The following equipment and parameters for radiotherapy were used: cobalt therapy (Theratron 780; Theratronics, Ottawa, Ontario), 1.5 MeV; source-axis distance, 80 cm; linear accelerator (6MB Class Mevatron; Siemens, Walnut Creek, Calif), 6 MeV; source-axis distance, 100 cm. There were 28 sessions (5 per week), and the radiation dose was 1.8 to 2.0 Gy per session. The isocentric technique was used.
Skin biopsy specimens taken at the beginning of the cutaneous eruption, or from normal skin in those patients without lesions, were submitted for routine hematoxylin-eosin histopathological studies. Frozen sections were obtained for direct immunofluorescence and immunoperoxidase studies. For immunofluorescence studies, 10 specimens were processed with fluorescein-labeled anti-IgG, anti-IgM, anti-IgA, anti-C3, or anti-C4 (1:100; Behringwerke AG, Marburg, Germany). As positive controls, previously diagnosed bullous pemphigoid and pemphigus foliaceus specimens were used.
For immunostaining, frozen sections of 8 patients were labeled with monoclonal antibodies L26 and common lymphocytic antigen (Leu3, 1:50; Dako A/S, Glostrop, Denmark); positive lymphocytic antigens were tested for helper and suppressor T lymphocytes (CD4+ and CD8+, 1:50; Beckton Dickinson, San Jose, Calif).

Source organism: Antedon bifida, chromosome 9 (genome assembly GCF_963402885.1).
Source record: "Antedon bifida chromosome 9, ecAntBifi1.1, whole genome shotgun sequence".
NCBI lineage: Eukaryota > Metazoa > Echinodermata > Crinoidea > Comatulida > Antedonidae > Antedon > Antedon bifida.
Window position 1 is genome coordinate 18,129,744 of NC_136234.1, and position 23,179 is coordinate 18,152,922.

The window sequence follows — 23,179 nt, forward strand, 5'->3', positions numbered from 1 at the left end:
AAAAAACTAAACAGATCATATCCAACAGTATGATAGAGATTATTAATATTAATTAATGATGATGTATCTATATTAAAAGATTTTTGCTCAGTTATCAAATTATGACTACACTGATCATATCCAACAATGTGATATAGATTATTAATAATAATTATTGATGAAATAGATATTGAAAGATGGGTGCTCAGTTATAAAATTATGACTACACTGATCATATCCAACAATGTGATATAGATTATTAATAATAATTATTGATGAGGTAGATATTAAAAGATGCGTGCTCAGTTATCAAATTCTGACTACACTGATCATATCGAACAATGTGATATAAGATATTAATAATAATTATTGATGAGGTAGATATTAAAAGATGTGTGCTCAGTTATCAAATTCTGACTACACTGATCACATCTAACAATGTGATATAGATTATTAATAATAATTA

Eosinophils were investigated as follows: (1) Tumor-associated blood eosinophilia (TABE) was determined in peripheral blood samples before radiotherapy and at the time of the skin biopsy and expressed as number of eosinophils per liter. (2) Skin-associated tissue eosinophilia was determined per square millimeter in lesional and nonlesional skin by evaluating the percentage of the total inflammatory area of each biopsy specimen under ×2 magnification by using a calibrated standard scale (American Optical Scientific Instruments, Buffalo, NY); and the number of eosinophils in 1000 inflammatory cells was determined with the same scale within a known area of 0.04 mm2, under ×40 magnification. Since 0.04 mm2 of inflamed skin contains a mean of 325 inflammatory cells, 3 of these areas with approximately 1000 cells were determined; eosinophils per square millimeter in lesional and nonlesional skin were calculated.